Why Ethiopia’s stability holds key to the Horn of Africa peace
By XN Iraki
| November 14th 2021
We flew through Addis Ababa Ethiopia last Sunday on our way from West Africa. We almost changed our flight plans going by the media reports.
Yet I never noticed anything unusual at the country’s main airport -Addis Ababa Bole International Airport, it looks very normal. Watching the news or listening to western media gives an impression the whole country is on fire.
Is that media neutral? What is really happening in Ethiopia and the Horn of Africa?
Former US President George Bush talked of the axis of evil in 2002. We can now talk of the axis of instability in the Horn of Africa involving Somalia, South Sudan, Sudan and now Ethiopia.
For Somalia, clan rivalry is well known. Somalia provides a case study of “looking for problems."
It’s one tribe but looked for clans “to cause division. Add al Shabaab and other militants and instability are real. The entry of the Kenyan military into the country in 2011 has somehow stabilised Somalia, piracy almost reduced to nil.
But Somalia is yet to become a modern nation.
In the axis of instability, external interference and internal contradictions drive instability.
For South Sudan, instability emerged as soon they separated from Sudan. The unity of purpose as they struggled from northern domination was replaced by tribal and political differences.
There have been no uhuru dividends despite having oil.
In Sudan itself; the army was too entrenched into the political system to leave power, after 30 years. But a determined civilian movement is standing in its way. When I visited Khartoum in 2013 and talked to taxi drivers, I felt something was wrong with that country. And it came to pass.
Now Ethiopia. The Tigreans were in power for almost 30 years like the army in Sudan. They suffer from “power hungover”.
They know how the government operates. That partly explains their success, particularly in media. They are portrayed as victims. What’s the truth?
Check the background to this crisis or talk to Ethiopians, please.
The constitution of Ethiopia allows secession and that’s why regions are so bold. They have a grudge against the central government which is often seen as not balancing the interests of the regions or favouring some.
Some say a young Prime Minister might not see the issues as the experienced one; he brought changes too fast.
But I think there are invisible hands. Who is providing the arms to the Tigreans? American envoy alluded to that. We can speculate who the invisible hands are. Who is unhappy with the building of the new Gibe Dam (Grand Renaissance Dam or Millennium Dam and sometimes referred to as Hidase Dam on the Blue Nile?
Ethiopia once occupied part of Somalia. Is Somalia now partisan in this row? On whose side? Do you recall Somali militants celebrating the fall of Kabul? Could they export their ideology?
Ethiopia has leaned towards China lately, with lots of Chinese supported projects. China even has a base at Djibouti, the port where most of Ethiopia imports and exports pass through. Is someone unhappy over that?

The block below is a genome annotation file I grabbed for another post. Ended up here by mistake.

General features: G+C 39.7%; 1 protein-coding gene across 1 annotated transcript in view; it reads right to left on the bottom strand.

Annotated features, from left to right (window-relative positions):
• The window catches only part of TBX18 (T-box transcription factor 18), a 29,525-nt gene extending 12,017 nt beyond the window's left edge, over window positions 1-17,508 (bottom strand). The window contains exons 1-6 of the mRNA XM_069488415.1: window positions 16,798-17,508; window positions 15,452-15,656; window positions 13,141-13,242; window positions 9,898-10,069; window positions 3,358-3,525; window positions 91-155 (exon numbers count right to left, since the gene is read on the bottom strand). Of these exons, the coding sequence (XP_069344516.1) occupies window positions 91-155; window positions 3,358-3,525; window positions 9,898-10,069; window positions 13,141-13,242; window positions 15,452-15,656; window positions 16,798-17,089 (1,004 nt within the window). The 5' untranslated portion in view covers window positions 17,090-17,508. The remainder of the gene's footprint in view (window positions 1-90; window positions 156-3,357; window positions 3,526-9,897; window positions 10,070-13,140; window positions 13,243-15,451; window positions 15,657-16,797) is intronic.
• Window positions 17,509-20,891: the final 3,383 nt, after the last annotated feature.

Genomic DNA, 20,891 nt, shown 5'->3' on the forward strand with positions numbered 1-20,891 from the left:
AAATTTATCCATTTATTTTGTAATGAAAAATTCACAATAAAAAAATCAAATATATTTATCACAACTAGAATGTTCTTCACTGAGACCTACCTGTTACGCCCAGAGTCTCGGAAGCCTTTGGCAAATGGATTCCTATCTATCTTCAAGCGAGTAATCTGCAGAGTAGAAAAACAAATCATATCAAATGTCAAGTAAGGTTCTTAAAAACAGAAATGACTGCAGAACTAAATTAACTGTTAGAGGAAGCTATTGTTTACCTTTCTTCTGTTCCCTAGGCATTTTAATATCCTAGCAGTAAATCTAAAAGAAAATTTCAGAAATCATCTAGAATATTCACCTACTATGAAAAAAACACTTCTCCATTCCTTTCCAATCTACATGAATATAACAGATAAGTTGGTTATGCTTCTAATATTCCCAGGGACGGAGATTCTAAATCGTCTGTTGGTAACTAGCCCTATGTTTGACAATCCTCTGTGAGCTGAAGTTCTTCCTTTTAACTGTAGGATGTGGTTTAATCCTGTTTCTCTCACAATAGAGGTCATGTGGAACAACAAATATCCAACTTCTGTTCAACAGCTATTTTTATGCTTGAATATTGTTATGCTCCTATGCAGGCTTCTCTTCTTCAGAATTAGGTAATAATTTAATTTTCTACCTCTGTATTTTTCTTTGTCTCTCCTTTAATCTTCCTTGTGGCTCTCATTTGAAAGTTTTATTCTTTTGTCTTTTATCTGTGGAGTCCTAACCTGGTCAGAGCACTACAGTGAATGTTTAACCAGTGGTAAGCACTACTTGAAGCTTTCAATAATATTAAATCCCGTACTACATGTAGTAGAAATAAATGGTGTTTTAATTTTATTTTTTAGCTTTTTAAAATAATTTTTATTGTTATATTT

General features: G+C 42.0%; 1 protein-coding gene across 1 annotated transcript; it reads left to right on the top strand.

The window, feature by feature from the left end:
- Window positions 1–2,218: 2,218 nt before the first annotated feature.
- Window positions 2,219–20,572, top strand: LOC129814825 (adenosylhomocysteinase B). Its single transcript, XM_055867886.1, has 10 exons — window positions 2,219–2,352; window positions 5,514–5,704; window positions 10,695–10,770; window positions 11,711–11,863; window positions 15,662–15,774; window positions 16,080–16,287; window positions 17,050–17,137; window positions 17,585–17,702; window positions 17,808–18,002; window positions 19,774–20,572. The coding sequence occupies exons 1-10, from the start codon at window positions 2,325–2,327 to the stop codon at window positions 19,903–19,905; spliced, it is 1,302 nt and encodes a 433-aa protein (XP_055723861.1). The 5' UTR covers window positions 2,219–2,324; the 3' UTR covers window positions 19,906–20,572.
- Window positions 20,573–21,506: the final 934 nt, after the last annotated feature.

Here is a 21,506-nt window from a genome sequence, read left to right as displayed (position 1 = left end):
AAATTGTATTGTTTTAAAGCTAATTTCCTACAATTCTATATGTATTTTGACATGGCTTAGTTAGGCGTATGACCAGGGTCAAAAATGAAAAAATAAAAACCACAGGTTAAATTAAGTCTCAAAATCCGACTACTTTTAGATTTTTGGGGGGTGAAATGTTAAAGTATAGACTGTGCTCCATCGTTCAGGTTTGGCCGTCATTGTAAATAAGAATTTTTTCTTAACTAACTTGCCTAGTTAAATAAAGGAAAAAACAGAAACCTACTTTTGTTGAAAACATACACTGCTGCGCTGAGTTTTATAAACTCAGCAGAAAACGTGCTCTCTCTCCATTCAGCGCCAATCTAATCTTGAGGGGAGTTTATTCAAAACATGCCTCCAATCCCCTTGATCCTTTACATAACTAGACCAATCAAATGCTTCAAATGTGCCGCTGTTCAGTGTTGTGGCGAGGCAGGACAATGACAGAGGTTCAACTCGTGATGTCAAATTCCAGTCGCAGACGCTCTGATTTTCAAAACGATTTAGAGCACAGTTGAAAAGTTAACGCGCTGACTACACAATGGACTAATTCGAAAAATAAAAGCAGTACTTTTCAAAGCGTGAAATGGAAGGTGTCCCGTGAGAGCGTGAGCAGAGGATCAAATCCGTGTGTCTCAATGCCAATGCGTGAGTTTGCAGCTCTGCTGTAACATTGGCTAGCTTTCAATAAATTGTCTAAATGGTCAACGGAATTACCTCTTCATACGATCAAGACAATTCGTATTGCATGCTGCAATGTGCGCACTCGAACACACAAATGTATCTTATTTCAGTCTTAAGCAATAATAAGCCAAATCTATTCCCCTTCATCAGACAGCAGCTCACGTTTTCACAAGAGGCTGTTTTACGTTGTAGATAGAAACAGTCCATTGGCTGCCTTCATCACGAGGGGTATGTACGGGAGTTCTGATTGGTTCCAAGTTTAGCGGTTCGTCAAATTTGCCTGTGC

There could be others sources of arms; is Eritrea neutral? Who are the usual suspects in Libya and Sahel? This might not be farfetched - what of unstable Yemen across the Red Sea?
Who is fighting a proxy war there? Is the instability in the Middle East getting exported to the Horn of Africa? While internal contradictions are one cause of instability in the Horn and its contiguous States, external interference can’t be ruled out. Is a new Cold War finding a foothold in Africa?
Some observers are bolder, suggesting that the West might not mind dismembering Ethiopia to avenge for Italian defeat in 1896. Remember Eritrea and Djibouti were once part of Ethiopia. With secession allowed, it’s easy for external interference.
Dismembering Ethiopia is not a good option, it would make the Horn of Africa more unstable and spillover to neighbouring countries.
It could encourage other nations to split up too. Kenya should be concerned about this instability.
We have polls next year and have our regional grudges. We host refugees while terrorists could take advantage of this instability.
We share some ethnic groups with Ethiopia. This would make secession messier. Some silently say instability in the neighbouring countries brings money to Kenya. There are better options to get money into this country.
What’s the solution to the Ethiopian question? Should it be homegrown or externally imposed?
Dialogue can work but will other regions demand their “share “if Tigreans get their way? The central government might be tempted to include more Tigreans in the government.
An easier solution would be to let Tigreans vote for their regional government and recognise it with the condition they withdraw their forces back to Tigray. Are Tigreans threatening to match into Addis Ababa to strengthen their negotiation? Who would benefit from splitting Ethiopia?
Some observers note that the 27 years of Tigreans rule might save Ethiopia from disintegration. It’s not remembered with nostalgia.
That might unite Ethiopia. The memories of standing up against Italians might cement the spirit of unity.
But no matter the grudges, let us help our neighbour find peace and remain united. There is nothing romantic about dismembering such an old country. What is happening in Ethiopia, the land of the Queen of Sheba?
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